How drugs have found their way into fashion

How drugs have found their way into fashion

Drugs and fashion have always been intertwined, and not always in the best way.

Heroin chic was popularised by Kate Moss in the ’90s, but it’s not all glamour: fashion giants like Alexander McQueen and John Galliano have all spoken out about their struggles with addiction.

However, now drugs are taking a slightly different path in the world of fashion in a way that is, dare we say it, much less destructive.

Don’t believe us? Here’s our round-up of all noteworthy drugs-inspired fashion in recent times. And don’t worry – it’s all legal.

(Damian Dovarganes/AP)

If “pot art” is now a thing (which is what the artist who claims to be behind the Hollyweed sign says it is), then “pot fashion” is also now happening – apparently.

Cannabis is fully legal in eight states in the US, with 28 states allowing medical marijuana. As is so often seen, fashion reflects the news, and so it makes sense that cannabis is an increasingly popular symbol in designs.

It probably helps that the marijuana plant is so instantly recognisable, and it’s actually quite pretty if you think about it.

Take Alexander Wang’s Autumn/Winter 2016 collection, which had cannabis plants emblazoned across the outfits.

Showing just how mainstream pot fashion was becoming, Margot Robbie wore one of Wang’s marijuana motif dresses when hosting SNL.

It’s not just Americans who are making the link between weed and fashion.

It might not quite be Alexander Wang, but Black the Ripper’s designs are definitely a more affordable option.

His Dank of England clothing line is just about as British and pro-weed as you can get.

When you think of stoners, your mind might conjure up images of dudes in sweatpants sitting on their sofa eating Doritos. Obviously that’s not a representative image, but it’s the one that’s been portrayed through media.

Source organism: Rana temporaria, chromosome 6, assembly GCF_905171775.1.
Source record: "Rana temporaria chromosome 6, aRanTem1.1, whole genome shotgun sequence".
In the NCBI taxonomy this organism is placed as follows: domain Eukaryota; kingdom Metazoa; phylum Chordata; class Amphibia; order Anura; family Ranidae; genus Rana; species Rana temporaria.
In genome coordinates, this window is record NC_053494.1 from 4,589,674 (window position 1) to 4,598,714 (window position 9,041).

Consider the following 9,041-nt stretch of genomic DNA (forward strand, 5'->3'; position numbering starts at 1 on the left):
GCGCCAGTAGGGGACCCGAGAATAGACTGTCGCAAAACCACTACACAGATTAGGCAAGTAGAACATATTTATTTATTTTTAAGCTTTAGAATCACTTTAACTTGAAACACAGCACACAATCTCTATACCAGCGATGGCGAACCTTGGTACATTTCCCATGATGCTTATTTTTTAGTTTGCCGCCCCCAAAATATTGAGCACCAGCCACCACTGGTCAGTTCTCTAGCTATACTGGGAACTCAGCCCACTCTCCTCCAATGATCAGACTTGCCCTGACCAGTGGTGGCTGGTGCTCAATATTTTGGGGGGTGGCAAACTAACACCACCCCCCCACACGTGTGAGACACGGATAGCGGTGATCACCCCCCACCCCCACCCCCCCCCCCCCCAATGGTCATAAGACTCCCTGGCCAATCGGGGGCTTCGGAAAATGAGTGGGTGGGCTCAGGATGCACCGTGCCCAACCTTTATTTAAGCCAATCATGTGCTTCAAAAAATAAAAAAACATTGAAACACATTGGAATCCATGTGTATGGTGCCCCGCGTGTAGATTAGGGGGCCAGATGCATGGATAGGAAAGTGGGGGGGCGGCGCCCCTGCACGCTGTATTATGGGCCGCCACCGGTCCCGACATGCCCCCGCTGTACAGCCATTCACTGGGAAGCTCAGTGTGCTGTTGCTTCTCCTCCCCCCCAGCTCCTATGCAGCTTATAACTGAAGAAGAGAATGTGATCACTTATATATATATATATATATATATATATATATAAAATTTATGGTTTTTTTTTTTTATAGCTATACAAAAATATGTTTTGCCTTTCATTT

But now cannabis is getting a much more high-fashion facelift.

If you have 1,600 dollars to burn, you could treat yourself to one of Saint Laurent’s Baja hoodies, favoured by Big Sean and Justin Bieber.

Celebs definitely have an influence on drugs increasingly making their way into fashion – it probably wouldn’t have happened without the likes of Miley Cyrus and Rihanna being so open about their use of weed and incorporating it into their own style.

As cannabis becomes legalised in more states it certainly is blazing a trail in fashion (geddit?), and other drugs are following suit.

Jeremy Scott’s designs for Moschino are known for being brash, tacky and controversial, and none more so than the SS17 collection which was entirely themed around pills.

Yep – it wasn’t exactly the most subtle of shows. Known as the label’s “capsule” collection (which is the fashion world’s attempt at a pun), pills were everywhere: all over the clothes and bags on the runway, impossible to miss.

Scott even designed phone cases to look like pill bottles, in a nod to America’s addiction to prescription meds.

There was public uproar over the collection: many people called for it to be removed from sale because it glamorised drugs and addiction, but Scott argued that it was merely a tongue-in-cheek stunt.

It’s not just clothes that are getting the drugs makeover. There’s a growing industry in really useless, gimmicky but simultaneously hilarious accessories to go with it.

High fashion darling Vetements created a weed-grinder necklace, which we can only imagine is for the stylish stoner on-the-go.

Aside from being pretty ugly (in our opinion), this necklace would set you back a nauseating 750 dollars. Sad news for all those who are still tempted by this particular piece of bling, because it’s somehow managed to sell out.

Sportswear is also following suit: Adidas teamed up with trainer shop BAIT with the “Happy” sneaker. Made with natural hemp, these babies even had a secret pocket for your weed. We’re not sure when normal pockets went out of style, but whatever – everyone celebrates 420 differently.

Seeing as the fashion industry has a notoriously toxic relationship with drugs and addiction, it perhaps makes sense that many designers have drawn upon it in their work.

Fashion reflects what we talk about, and with so much conversation around drugs, no wonder that it has found its way into what we wear. However, we’re not quite sure if we’ll be spending our cash on a weed grinder necklace any time soon.

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